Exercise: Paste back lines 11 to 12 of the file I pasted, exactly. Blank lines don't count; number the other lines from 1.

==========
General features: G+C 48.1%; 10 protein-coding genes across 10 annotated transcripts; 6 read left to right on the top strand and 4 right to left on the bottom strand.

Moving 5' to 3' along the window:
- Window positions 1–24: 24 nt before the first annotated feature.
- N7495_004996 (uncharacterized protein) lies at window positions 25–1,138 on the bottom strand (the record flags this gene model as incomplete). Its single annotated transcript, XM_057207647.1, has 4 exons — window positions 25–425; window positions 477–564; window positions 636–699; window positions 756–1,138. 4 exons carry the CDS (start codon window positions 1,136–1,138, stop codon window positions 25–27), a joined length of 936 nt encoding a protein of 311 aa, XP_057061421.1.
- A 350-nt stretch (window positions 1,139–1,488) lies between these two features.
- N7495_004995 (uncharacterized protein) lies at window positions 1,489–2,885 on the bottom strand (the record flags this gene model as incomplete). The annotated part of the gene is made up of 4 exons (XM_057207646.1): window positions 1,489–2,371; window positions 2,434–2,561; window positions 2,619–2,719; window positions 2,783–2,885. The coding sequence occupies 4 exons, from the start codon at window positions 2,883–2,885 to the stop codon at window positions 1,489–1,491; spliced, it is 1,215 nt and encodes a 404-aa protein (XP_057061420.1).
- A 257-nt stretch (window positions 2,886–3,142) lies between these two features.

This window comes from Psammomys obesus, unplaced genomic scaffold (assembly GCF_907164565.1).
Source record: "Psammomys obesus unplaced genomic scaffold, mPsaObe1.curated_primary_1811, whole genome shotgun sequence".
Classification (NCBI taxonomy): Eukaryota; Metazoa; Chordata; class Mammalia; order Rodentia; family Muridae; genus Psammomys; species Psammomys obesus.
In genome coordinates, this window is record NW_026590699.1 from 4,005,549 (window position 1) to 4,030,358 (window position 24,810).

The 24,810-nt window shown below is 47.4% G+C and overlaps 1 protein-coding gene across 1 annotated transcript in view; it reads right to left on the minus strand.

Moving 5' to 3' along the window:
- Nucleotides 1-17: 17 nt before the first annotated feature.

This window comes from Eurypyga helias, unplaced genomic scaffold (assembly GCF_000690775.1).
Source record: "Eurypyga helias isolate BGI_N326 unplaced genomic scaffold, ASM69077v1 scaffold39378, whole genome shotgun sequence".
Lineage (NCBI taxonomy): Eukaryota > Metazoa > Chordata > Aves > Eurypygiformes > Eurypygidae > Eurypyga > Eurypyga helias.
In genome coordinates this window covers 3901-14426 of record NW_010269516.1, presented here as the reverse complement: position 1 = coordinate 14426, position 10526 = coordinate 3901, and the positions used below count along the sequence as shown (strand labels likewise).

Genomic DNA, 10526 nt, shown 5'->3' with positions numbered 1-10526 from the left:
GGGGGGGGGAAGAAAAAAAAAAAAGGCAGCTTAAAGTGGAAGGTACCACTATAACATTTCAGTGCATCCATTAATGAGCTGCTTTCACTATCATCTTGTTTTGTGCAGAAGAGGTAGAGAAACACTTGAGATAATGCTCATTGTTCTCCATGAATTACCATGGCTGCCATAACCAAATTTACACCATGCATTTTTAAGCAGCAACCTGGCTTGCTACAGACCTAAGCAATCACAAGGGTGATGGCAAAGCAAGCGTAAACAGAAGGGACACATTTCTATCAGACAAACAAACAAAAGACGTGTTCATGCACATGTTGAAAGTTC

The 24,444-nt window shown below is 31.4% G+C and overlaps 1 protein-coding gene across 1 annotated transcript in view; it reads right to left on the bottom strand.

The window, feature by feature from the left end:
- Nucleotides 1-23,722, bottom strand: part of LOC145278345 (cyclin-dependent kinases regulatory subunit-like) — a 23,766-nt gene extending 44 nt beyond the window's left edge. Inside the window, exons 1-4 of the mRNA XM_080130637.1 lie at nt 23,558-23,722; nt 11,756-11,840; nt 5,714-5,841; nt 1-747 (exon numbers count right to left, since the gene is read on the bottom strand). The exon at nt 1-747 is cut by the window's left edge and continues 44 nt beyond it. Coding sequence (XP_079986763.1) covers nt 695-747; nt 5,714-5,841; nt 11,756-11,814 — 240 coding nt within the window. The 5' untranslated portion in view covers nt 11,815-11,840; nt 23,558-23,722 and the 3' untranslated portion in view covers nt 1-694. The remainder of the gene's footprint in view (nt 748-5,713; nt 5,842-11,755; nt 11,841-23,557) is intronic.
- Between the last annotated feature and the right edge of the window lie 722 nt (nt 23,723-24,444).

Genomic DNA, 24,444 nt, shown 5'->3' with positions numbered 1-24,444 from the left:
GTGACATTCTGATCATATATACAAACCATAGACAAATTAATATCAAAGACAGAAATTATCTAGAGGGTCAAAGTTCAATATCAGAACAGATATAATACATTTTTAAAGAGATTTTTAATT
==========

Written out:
In genome coordinates, this window is record NW_026590699.1 from 4,005,549 (window position 1) to 4,030,358 (window position 24,810).

The 24,810-nt window shown below is 47.4% G+C and overlaps 1 protein-coding gene across 1 annotated transcript in view; it reads right to left on the minus strand.